Support 100 years of independent journalism.

  1. Culture
  2. Music & Theatre
20 December 2017updated 30 Jul 2021 1:27pm

Bernardine Evaristo on Sweet Honey in the Rock: “They encapsulate the early years of black feminism”

From the Long Players series: writers on their most cherished albums.

By Bernardine Evaristo

I first heard Sweet Honey in the Rock sing at the 1985 UN World Conference on Women in Kenya, where they blew me away. It was my first visit to Africa and I was a young black feminist surrounded by 13,000 feminist women from all over the world, many in traditional dress. It was an incredible and unforgettable experience, and Sweet Honey gave the triumphant closing concert in Nairobi. They are an African-American, female a capella group whose vocal power and range would put some of today’s biggest singers, who rely on autotune, to shame. Their rousing and political songs, which veer from themes of injustice and oppression to expressions of love and beauty, are steeped in the traditions of blues, soul, gospel, folk and reggae.

I subsequently saw them appear every time they gave a concert in London; the audiences primarily packed out with women. More than 20 women have come and gone since the group was formed in 1973, and I like to think I caught them in their heyday during the Eighties. If one group encapsulates the early years of black feminism, it’s this one. They’ve earned several Grammy nominations, and won the award for best folk album, although that doesn’t do justice to the variety of their music styles.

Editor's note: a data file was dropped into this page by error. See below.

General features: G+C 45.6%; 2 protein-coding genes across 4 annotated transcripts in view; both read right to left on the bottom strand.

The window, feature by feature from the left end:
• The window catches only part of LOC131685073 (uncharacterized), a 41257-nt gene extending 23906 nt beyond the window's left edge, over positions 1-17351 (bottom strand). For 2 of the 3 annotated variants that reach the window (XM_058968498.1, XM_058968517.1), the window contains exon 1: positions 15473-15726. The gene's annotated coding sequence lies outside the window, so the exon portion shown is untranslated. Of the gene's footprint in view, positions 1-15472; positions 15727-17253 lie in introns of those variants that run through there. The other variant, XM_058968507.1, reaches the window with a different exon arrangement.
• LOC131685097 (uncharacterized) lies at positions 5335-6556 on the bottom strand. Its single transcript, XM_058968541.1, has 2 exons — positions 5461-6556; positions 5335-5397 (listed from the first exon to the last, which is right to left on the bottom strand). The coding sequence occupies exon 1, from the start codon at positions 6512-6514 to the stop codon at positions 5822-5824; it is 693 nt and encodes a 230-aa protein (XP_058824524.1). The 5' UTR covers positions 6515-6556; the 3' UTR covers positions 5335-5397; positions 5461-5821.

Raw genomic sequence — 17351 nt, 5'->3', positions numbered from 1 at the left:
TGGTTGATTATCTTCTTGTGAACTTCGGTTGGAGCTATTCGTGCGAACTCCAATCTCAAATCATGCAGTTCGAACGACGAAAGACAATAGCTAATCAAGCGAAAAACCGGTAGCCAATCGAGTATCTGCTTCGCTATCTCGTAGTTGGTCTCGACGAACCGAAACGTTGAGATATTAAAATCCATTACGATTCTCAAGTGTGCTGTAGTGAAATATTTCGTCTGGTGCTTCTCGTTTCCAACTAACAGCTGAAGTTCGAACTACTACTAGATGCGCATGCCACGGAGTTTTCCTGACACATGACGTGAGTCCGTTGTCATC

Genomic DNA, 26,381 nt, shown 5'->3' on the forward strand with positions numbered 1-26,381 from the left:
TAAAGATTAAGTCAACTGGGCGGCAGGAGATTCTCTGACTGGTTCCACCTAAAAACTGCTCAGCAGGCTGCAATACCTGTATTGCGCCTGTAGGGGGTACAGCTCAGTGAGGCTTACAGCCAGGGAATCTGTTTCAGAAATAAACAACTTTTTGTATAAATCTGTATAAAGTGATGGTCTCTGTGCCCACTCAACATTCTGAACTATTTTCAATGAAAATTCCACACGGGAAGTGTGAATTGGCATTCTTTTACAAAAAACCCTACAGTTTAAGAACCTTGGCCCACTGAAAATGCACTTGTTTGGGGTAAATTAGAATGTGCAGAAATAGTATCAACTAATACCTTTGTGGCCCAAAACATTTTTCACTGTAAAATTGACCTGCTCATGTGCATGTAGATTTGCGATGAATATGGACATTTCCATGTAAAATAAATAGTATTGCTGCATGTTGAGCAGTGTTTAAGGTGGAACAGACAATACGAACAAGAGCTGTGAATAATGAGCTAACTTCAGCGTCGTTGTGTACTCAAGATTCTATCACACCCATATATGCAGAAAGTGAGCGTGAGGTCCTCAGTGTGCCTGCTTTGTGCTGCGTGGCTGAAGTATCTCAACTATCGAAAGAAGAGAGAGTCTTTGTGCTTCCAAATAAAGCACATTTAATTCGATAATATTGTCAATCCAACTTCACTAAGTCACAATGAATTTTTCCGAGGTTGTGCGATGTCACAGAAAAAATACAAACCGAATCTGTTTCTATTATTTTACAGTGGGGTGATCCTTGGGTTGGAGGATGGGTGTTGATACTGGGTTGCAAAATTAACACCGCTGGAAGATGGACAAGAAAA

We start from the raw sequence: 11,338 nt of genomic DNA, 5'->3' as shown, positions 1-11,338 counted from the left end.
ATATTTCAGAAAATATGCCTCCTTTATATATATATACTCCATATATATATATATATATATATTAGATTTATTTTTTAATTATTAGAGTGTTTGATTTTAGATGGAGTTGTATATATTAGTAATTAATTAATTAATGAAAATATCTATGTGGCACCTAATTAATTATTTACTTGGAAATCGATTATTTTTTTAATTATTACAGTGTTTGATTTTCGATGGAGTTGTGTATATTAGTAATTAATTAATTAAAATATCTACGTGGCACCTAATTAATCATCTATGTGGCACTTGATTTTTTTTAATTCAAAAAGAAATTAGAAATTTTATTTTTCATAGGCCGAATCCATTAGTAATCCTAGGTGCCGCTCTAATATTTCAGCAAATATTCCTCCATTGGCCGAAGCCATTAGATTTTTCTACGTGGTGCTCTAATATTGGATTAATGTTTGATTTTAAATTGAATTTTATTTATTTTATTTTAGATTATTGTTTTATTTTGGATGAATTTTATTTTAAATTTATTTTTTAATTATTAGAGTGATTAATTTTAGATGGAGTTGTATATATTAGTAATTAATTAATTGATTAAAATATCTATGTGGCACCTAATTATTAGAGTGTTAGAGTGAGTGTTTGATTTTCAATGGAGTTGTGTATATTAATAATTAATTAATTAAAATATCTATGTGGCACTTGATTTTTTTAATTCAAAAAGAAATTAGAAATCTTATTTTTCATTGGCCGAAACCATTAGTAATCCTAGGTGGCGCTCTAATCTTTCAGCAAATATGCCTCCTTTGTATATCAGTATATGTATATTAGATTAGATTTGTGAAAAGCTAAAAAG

I’ve chosen Selections 1976-1988 because it introduces people to some of their best songs. Sometimes I go years without listening to them, and then I’m driving along somewhere, put this album into the CD player and I’m immediately and sublimely transported – emotionally, intellectually, spiritually. 

Read the rest of the series here

Sign up for The New Statesman’s newsletters Tick the boxes of the newsletters you would like to receive. A weekly newsletter helping you fit together the pieces of the global economic slowdown. Quick and essential guide to domestic and global politics from the New Statesman's politics team. The New Statesman’s global affairs newsletter, every Monday and Friday. The best of the New Statesman, delivered to your inbox every weekday morning. The New Statesman’s weekly environment email on the politics, business and culture of the climate and nature crises - in your inbox every Thursday. Our weekly culture newsletter – from books and art to pop culture and memes – sent every Friday. A weekly round-up of some of the best articles featured in the most recent issue of the New Statesman, sent each Saturday. A newsletter showcasing the finest writing from the ideas section and the NS archive, covering political ideas, philosophy, criticism and intellectual history - sent every Wednesday. Sign up to receive information regarding NS events, subscription offers & product updates.

Content from our partners
Small businesses can be the backbone of our national recovery
Railways must adapt to how we live now
“I learn something new on every trip"

This article appears in the 08 Dec 2020 issue of the New Statesman, Christmas special